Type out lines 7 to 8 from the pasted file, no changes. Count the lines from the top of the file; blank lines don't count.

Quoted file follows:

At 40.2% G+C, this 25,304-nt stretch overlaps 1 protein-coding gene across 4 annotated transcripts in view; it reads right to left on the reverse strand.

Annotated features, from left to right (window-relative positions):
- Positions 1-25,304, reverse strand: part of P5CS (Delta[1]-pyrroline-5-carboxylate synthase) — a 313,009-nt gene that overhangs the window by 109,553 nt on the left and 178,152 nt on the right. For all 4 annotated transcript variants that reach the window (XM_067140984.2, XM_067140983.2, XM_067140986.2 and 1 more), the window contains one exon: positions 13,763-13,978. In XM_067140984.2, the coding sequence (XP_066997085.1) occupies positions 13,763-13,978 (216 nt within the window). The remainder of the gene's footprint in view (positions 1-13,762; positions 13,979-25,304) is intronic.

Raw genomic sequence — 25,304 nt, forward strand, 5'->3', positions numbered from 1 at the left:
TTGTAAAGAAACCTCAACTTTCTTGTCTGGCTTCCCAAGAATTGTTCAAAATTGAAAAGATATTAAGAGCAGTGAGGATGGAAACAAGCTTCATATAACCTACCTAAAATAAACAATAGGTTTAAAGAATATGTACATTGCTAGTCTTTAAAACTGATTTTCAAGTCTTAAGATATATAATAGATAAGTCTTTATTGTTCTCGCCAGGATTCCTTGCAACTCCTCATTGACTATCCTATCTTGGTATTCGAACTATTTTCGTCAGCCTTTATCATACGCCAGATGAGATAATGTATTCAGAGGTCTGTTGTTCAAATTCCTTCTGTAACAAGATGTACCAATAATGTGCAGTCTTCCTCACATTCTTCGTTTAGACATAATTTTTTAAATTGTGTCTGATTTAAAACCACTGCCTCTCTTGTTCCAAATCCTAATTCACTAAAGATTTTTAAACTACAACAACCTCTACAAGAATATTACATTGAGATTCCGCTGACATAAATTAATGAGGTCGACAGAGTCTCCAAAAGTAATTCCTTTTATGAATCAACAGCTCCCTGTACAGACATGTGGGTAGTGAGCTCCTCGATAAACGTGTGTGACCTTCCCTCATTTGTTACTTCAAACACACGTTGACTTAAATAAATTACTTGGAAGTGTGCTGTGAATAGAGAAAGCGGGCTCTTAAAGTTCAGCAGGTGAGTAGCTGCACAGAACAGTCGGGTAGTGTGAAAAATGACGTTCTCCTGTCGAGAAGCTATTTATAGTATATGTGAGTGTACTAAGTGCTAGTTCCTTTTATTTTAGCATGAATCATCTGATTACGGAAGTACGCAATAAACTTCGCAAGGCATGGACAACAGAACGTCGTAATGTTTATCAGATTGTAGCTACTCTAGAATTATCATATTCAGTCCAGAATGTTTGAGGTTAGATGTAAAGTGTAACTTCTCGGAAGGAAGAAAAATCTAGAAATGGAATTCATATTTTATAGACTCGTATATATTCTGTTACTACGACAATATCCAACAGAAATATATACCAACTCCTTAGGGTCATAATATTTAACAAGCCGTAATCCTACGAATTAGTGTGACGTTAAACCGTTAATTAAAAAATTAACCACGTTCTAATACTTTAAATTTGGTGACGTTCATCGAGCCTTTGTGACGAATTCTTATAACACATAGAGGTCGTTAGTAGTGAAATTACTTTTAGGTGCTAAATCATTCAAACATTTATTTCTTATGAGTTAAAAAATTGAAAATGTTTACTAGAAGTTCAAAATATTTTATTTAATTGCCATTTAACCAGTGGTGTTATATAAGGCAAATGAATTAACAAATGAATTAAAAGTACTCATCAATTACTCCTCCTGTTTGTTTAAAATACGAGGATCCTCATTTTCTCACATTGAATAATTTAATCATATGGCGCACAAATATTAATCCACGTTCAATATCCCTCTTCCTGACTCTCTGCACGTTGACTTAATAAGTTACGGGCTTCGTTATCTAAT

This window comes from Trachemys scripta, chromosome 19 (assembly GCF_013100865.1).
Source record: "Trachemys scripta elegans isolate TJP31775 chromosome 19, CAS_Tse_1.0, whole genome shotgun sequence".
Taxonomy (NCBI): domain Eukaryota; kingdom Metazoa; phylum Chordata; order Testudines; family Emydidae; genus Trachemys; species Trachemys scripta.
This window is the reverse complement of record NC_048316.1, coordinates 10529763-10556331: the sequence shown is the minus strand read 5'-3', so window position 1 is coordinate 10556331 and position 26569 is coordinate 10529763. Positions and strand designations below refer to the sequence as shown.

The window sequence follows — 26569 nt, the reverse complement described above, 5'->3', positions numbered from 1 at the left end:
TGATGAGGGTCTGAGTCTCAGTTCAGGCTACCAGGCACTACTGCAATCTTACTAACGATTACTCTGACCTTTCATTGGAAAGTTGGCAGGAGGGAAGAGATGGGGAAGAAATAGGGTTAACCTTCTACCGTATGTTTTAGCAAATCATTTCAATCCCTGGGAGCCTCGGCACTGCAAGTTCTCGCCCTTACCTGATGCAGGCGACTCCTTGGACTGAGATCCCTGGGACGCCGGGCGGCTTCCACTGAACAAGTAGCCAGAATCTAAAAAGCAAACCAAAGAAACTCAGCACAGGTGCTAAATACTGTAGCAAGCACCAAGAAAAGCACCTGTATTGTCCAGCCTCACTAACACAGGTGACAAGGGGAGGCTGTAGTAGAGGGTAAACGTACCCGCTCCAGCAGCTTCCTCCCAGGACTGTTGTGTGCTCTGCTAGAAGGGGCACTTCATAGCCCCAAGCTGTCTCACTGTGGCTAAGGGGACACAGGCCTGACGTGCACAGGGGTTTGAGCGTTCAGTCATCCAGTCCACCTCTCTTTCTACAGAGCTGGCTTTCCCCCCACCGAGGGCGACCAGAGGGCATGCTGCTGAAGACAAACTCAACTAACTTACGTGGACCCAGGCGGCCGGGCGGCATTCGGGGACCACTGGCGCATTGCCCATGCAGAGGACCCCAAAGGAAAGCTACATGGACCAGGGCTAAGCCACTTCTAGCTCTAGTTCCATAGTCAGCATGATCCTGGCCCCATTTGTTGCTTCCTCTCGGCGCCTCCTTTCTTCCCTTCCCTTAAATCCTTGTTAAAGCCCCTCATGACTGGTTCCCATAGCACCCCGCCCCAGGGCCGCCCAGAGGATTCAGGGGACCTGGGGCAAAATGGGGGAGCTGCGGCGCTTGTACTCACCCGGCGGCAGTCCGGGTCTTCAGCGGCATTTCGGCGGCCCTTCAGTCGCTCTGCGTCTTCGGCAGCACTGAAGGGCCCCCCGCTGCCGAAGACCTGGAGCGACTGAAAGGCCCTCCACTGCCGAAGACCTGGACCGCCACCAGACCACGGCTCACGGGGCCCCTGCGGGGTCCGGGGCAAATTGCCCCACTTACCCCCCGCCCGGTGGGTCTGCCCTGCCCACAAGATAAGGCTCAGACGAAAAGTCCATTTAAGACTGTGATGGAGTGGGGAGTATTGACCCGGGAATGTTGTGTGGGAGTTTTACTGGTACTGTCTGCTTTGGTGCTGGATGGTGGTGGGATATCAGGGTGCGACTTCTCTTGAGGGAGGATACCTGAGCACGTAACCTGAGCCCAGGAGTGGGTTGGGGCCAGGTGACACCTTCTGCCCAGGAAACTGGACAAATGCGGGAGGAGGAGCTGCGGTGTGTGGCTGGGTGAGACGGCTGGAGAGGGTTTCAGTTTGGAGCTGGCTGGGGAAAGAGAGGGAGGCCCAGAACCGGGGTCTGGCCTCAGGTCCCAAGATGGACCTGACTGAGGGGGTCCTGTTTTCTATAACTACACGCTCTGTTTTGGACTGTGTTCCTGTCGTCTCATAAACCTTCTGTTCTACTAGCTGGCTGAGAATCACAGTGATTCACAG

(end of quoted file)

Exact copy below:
Source record: "Trachemys scripta elegans isolate TJP31775 chromosome 19, CAS_Tse_1.0, whole genome shotgun sequence".
Taxonomy (NCBI): domain Eukaryota; kingdom Metazoa; phylum Chordata; order Testudines; family Emydidae; genus Trachemys; species Trachemys scripta.